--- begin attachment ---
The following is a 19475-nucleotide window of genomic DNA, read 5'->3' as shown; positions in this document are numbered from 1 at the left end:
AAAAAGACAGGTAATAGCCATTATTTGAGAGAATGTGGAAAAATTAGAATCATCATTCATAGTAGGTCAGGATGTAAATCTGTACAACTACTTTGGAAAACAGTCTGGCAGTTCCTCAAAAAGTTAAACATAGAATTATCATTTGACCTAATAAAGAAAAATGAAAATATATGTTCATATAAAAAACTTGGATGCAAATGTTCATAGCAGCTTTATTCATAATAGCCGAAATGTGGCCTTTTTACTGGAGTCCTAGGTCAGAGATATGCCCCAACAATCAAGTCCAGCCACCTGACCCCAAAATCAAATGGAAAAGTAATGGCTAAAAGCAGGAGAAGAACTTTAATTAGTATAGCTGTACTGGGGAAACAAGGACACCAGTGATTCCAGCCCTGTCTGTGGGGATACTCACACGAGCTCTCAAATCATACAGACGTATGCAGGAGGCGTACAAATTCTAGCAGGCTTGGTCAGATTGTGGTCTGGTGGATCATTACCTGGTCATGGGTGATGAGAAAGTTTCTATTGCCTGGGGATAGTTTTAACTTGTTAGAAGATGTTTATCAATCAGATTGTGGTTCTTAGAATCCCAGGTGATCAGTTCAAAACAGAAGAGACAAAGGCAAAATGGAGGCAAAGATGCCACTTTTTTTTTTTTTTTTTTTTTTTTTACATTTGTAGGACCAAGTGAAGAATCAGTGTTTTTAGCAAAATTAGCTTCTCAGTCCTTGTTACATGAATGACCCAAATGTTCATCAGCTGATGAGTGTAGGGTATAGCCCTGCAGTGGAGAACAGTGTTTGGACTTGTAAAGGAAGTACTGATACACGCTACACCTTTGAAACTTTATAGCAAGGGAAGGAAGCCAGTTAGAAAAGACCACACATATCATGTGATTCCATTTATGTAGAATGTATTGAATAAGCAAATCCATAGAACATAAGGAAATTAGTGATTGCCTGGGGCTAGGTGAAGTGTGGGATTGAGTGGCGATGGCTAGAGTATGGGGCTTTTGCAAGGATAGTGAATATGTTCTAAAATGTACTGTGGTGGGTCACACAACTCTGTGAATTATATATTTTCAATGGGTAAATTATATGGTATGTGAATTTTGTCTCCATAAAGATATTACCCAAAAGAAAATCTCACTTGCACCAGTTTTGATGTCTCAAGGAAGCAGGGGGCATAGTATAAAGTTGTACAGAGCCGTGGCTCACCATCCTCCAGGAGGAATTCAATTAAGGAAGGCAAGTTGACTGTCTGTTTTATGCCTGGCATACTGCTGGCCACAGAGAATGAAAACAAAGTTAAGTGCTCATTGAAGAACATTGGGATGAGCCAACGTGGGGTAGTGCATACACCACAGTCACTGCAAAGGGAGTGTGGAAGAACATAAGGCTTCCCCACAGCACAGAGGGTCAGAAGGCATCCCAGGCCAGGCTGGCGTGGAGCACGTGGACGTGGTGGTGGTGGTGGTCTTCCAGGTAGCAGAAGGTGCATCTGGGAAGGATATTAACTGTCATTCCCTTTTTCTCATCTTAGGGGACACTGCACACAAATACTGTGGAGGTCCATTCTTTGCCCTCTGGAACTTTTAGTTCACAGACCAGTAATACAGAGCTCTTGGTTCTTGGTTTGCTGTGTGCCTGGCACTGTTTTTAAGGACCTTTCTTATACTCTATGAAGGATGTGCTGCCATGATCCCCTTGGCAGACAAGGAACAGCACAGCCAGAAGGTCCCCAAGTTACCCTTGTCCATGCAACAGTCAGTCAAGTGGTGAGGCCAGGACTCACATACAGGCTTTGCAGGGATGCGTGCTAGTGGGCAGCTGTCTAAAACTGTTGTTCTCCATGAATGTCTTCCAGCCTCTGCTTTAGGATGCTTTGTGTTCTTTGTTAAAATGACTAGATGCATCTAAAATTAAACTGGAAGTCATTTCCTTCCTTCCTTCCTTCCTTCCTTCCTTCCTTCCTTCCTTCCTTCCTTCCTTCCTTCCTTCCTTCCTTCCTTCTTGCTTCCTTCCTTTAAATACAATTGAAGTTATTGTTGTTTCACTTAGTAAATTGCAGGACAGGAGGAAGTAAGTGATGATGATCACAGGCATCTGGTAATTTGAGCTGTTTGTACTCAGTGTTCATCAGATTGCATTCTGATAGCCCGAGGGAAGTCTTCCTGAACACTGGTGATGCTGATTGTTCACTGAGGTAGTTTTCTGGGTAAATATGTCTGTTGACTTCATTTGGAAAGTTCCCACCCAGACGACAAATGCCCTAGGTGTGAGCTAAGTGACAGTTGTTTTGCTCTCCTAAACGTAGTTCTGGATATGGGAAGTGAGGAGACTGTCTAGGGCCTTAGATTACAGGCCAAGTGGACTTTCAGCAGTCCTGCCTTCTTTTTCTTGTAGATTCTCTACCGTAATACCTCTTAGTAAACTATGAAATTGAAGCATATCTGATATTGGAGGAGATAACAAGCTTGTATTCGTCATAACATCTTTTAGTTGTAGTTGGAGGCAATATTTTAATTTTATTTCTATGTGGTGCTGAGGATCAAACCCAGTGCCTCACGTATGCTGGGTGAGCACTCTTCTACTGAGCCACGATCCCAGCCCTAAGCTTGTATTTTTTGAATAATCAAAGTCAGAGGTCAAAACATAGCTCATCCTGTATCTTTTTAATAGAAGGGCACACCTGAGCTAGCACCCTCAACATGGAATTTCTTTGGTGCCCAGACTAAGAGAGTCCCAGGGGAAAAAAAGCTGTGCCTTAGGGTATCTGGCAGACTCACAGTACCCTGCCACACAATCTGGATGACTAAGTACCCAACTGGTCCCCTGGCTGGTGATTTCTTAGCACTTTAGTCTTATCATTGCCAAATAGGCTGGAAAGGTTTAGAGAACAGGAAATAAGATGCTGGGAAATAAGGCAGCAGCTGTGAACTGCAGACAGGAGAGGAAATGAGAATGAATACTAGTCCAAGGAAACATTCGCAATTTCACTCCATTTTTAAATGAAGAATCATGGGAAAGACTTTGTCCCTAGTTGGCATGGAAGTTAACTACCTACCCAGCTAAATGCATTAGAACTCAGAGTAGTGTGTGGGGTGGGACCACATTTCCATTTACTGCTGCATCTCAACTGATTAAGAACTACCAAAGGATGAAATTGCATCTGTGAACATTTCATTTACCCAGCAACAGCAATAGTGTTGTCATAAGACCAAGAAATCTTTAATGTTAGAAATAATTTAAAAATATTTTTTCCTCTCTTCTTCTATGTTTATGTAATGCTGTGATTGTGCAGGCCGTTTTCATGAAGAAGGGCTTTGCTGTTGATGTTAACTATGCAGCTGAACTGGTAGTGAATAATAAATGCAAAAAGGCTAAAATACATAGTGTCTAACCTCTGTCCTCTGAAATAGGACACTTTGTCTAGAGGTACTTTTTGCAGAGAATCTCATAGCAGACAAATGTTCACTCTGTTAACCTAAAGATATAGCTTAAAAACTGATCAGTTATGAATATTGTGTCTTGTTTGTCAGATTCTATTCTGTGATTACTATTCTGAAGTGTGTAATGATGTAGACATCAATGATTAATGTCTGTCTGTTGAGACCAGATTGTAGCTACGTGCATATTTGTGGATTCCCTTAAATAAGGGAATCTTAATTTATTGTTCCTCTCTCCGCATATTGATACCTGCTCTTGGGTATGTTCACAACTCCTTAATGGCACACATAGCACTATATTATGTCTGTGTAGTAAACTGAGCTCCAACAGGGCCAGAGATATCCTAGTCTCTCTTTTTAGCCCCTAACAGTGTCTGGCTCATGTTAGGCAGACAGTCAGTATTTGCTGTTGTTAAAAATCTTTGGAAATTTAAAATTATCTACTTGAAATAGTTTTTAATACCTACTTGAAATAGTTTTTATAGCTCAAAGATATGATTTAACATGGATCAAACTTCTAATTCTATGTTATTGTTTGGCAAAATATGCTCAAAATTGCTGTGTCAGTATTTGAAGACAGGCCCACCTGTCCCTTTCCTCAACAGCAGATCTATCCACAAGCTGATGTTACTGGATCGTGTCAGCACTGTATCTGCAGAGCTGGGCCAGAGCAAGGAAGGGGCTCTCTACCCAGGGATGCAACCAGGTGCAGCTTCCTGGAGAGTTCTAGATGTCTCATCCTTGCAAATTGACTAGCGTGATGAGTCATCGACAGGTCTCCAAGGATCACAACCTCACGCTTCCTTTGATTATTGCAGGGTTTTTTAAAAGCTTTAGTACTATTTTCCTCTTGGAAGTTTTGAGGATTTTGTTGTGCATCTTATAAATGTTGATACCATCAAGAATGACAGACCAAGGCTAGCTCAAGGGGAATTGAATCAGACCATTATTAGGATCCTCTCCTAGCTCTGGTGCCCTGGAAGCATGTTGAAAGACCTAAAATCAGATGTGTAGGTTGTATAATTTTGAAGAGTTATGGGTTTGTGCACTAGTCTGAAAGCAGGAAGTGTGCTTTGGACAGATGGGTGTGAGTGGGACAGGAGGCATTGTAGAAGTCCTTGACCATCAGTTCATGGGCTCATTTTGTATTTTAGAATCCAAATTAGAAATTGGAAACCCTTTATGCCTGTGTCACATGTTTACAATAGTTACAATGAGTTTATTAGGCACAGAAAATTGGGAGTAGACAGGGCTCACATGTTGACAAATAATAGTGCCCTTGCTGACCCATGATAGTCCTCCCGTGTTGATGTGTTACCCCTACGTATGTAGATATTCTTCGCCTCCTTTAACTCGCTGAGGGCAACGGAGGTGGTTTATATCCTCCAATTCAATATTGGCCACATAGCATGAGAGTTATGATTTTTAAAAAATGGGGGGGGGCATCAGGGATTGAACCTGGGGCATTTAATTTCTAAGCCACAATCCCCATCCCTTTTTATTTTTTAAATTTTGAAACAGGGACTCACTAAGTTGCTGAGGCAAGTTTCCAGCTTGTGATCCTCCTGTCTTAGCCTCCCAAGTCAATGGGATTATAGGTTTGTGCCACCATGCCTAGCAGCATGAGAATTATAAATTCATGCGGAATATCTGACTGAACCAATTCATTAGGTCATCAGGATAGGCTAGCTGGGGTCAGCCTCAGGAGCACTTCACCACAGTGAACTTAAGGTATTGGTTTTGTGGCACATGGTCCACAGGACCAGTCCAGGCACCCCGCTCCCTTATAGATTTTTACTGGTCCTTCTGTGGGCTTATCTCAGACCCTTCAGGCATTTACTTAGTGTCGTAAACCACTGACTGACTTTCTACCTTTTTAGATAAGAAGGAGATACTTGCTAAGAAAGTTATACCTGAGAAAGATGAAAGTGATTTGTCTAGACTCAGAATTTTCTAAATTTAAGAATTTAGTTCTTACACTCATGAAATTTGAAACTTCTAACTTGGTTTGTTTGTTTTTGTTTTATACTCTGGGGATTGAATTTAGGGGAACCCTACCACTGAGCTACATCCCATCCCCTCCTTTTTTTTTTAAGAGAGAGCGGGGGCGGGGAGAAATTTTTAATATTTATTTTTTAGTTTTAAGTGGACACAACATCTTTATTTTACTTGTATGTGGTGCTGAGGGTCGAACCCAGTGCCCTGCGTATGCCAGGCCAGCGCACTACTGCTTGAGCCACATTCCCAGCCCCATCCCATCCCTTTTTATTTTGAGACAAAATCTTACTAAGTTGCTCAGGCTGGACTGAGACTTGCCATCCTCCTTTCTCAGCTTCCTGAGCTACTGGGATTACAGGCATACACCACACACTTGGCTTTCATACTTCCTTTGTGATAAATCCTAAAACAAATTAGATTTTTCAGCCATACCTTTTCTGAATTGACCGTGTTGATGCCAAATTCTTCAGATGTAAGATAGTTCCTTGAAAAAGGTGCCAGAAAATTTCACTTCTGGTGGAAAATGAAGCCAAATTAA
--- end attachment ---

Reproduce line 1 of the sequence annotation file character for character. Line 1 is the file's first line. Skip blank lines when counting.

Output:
The following is a 19475-nucleotide window of genomic DNA, read 5'->3' as shown; positions in this document are numbered from 1 at the left end: